Today, George Yang and I publish a new paper looking at the challenges that Europe faces with an aging population, and asking if the challenges that Africa faces with a burgeoning working-age population might be a mutually beneficial part of the answer. We think they might, but not under “business as usual” immigration policies. Current forecasts as well as some we make ourselves suggest migration will fill only a small part of Europe’s looming labor shortage, and African migrants will be a comparatively minor component of that migrant flow. That’s a huge lost opportunity for both continents.
Africa’s population aged 20-64 is forecast to climb from 534 million to 1.3 billion between 2015-2050—a three-quarters of a billion rise. Over the same period, absent migration, the population of Europe aged 20-64 will fall by more than 100 million as countries age and birth rates stagnate below replacement levels. In the paper we discuss some of the likely economic consequences for Europe of such a scenario and the various fixes that might be good but won’t be adequate, including more women in the workforce, later retirement, and robots. We also discuss the skills base in Africa, and suggest there will be plenty of young workers across the continent with the basic educational requirements to contribute to Europe’s economies. A huge literature suggests that, if they move, it would be good for them, good for Europe, and (thanks to the remittance, trade, and investment flows strengthened by migrants) good for the countries they leave behind.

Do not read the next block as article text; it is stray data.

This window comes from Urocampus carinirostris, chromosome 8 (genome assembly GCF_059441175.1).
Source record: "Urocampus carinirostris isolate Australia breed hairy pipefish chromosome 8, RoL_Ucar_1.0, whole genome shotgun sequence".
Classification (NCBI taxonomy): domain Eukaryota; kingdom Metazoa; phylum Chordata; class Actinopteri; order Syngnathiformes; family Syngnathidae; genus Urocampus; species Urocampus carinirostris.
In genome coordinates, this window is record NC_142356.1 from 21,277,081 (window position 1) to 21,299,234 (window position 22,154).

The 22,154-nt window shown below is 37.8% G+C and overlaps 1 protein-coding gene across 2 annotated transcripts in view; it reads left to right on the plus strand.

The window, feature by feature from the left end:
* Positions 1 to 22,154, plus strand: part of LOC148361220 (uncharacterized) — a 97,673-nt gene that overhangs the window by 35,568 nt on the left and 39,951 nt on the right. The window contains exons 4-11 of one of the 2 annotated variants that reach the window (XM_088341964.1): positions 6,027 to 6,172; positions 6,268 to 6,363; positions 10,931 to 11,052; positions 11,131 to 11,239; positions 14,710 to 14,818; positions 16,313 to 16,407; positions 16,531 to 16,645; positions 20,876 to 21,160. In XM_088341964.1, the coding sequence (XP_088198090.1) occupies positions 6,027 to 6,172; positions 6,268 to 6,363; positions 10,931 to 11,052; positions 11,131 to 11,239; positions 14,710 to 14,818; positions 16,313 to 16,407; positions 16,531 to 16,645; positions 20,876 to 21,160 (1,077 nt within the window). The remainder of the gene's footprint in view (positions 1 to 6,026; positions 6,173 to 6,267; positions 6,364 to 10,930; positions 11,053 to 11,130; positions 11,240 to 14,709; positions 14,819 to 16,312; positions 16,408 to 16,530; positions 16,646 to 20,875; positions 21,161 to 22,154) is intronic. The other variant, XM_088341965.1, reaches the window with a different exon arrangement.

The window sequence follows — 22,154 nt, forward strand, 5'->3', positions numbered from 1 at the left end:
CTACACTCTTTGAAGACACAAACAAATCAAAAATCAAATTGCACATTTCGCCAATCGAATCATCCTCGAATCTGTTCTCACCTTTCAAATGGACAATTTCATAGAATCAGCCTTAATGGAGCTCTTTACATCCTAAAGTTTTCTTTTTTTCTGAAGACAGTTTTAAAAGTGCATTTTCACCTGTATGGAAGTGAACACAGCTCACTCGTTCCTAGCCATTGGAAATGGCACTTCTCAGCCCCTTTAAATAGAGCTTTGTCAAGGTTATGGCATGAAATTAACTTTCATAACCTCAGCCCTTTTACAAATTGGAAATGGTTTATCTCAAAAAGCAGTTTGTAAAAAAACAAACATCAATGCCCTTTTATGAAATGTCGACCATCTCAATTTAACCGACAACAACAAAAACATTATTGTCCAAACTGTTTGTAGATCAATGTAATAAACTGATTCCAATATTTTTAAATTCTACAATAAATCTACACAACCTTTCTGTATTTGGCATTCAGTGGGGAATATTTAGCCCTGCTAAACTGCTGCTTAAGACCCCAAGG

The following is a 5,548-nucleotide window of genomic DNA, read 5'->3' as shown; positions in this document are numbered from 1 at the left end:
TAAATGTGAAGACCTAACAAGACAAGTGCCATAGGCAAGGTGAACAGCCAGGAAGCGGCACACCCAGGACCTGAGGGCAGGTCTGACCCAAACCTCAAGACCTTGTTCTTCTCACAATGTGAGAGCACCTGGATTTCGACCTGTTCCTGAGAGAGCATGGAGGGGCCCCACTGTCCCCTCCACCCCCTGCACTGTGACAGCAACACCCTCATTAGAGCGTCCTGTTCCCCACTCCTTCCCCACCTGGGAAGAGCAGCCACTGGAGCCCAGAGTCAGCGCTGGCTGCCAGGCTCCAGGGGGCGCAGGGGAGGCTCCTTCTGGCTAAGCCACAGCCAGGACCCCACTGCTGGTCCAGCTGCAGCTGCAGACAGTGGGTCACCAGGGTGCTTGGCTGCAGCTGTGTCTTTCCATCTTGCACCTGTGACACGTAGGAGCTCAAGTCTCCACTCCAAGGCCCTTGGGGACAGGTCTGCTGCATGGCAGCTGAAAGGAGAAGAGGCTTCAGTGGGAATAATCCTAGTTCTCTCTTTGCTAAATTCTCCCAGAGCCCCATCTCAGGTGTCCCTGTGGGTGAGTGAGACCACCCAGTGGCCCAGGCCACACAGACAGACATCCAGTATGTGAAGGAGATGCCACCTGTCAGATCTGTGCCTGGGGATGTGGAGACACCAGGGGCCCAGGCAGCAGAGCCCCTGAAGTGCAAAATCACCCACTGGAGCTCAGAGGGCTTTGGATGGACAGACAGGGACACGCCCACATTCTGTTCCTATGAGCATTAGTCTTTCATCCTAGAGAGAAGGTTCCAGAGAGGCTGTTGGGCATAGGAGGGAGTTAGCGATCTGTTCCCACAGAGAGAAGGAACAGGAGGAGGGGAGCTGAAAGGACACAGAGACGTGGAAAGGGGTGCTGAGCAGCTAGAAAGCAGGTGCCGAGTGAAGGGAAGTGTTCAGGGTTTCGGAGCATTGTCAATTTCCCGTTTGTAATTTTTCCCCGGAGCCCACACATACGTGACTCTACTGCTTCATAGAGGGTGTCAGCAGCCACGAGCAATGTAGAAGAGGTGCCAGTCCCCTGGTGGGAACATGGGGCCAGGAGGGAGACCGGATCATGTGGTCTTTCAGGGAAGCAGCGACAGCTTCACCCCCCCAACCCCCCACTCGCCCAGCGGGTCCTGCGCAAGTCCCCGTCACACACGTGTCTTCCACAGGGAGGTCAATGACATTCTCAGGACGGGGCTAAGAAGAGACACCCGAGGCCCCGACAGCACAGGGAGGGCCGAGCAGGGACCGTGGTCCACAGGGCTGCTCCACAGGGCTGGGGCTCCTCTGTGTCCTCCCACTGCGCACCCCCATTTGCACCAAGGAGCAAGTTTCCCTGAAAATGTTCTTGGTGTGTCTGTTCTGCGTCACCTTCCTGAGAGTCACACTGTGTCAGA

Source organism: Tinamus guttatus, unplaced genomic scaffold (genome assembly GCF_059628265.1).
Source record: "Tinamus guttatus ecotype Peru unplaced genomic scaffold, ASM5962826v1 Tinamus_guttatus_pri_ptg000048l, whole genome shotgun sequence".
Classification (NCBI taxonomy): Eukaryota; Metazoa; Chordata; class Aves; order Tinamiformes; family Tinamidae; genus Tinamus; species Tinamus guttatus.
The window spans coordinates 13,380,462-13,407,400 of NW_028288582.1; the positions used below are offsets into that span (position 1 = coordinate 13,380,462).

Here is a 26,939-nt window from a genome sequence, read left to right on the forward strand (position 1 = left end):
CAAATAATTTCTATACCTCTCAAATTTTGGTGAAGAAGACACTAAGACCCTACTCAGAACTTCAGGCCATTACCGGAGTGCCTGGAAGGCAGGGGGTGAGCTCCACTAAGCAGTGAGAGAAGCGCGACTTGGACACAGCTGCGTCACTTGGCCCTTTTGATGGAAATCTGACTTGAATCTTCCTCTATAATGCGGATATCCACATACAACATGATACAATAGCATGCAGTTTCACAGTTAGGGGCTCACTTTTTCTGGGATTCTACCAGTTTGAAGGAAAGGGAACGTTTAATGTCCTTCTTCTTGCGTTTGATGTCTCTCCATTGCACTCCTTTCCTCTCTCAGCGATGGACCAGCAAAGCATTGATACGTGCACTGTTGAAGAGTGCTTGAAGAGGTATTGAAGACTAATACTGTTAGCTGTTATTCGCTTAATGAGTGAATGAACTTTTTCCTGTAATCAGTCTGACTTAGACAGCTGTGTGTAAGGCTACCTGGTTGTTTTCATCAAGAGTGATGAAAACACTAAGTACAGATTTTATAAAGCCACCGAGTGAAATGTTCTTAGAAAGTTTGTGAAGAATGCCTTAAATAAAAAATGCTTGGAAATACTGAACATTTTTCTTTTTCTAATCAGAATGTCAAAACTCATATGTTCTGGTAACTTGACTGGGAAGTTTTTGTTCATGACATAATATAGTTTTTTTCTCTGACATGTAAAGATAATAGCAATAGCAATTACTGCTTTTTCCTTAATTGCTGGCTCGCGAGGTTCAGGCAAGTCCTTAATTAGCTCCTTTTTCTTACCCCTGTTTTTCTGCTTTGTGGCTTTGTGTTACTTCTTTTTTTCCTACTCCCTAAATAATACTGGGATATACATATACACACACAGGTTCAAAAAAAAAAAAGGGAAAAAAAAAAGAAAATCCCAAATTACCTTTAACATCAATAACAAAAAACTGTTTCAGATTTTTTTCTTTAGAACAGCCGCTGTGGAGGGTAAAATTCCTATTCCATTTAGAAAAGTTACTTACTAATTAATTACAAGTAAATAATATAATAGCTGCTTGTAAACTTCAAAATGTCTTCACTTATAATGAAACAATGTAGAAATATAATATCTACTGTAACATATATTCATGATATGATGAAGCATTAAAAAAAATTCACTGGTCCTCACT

Sadly, however, current trends suggest that the likely scale of migration under “business as usual” is grossly insufficient to meet Europe’s needs or to maximize Africa’s benefit.
We predict that the stock of working-age migrants in the European Union and the UK will rise by 16.5 million between 2015 and 2050. That compares to United Nations estimates that the EU and UK would need an additional 61 million working-age people in 2050 in order to keep dependency ratios (the ratio of workers to non-workers in the population) at their 2015 level, before taking into account the impact of migration. It should be noted that children born to migrants and retiring migrants themselves add to the dependency ratio, so that it will actually take considerably more than 61 million working-age migrants to sustain the 2015 dependency ratio in 2050 Europe, but the number gives a sense of the scale of the migrant gap. And only about one in four new migrants to Europe over that time span will come from Africa, assuming immigration policies remain broadly similar. The UK will need about eight million people to fill the worker gap, while we predict that it will get less than four million new working-age migrants and, as with the EU, only about one in four will come from Africa.
The numbers for the US reflect a country that, for all the aberration of the last four years, has been more open to migration than the old continent. The UN predicts migrants will add 27 million to the working-age population between 2015 and 2050—closer, but still short of the additional 42 million working-age people needed to keep the dependency ratio at a 2015 level. And between one in two or three may come from Africa.
Nonetheless, under business as usual, we predict only 29 million additional working-age migrants will come from Africa to high-income countries as a whole between 2015 and 2050, which is about four percent of the growth in Africa’s workforce over that period. It would be great news for Europe and Africa both if more of the other 96 percent had chances to migrate, temporarily or permanently, north of the Mediterranean. And it is time for policymakers in Brussels and London to wake up to the real migrant crisis: a potential shortage of people willing to come and fill the jobs Europe needs done.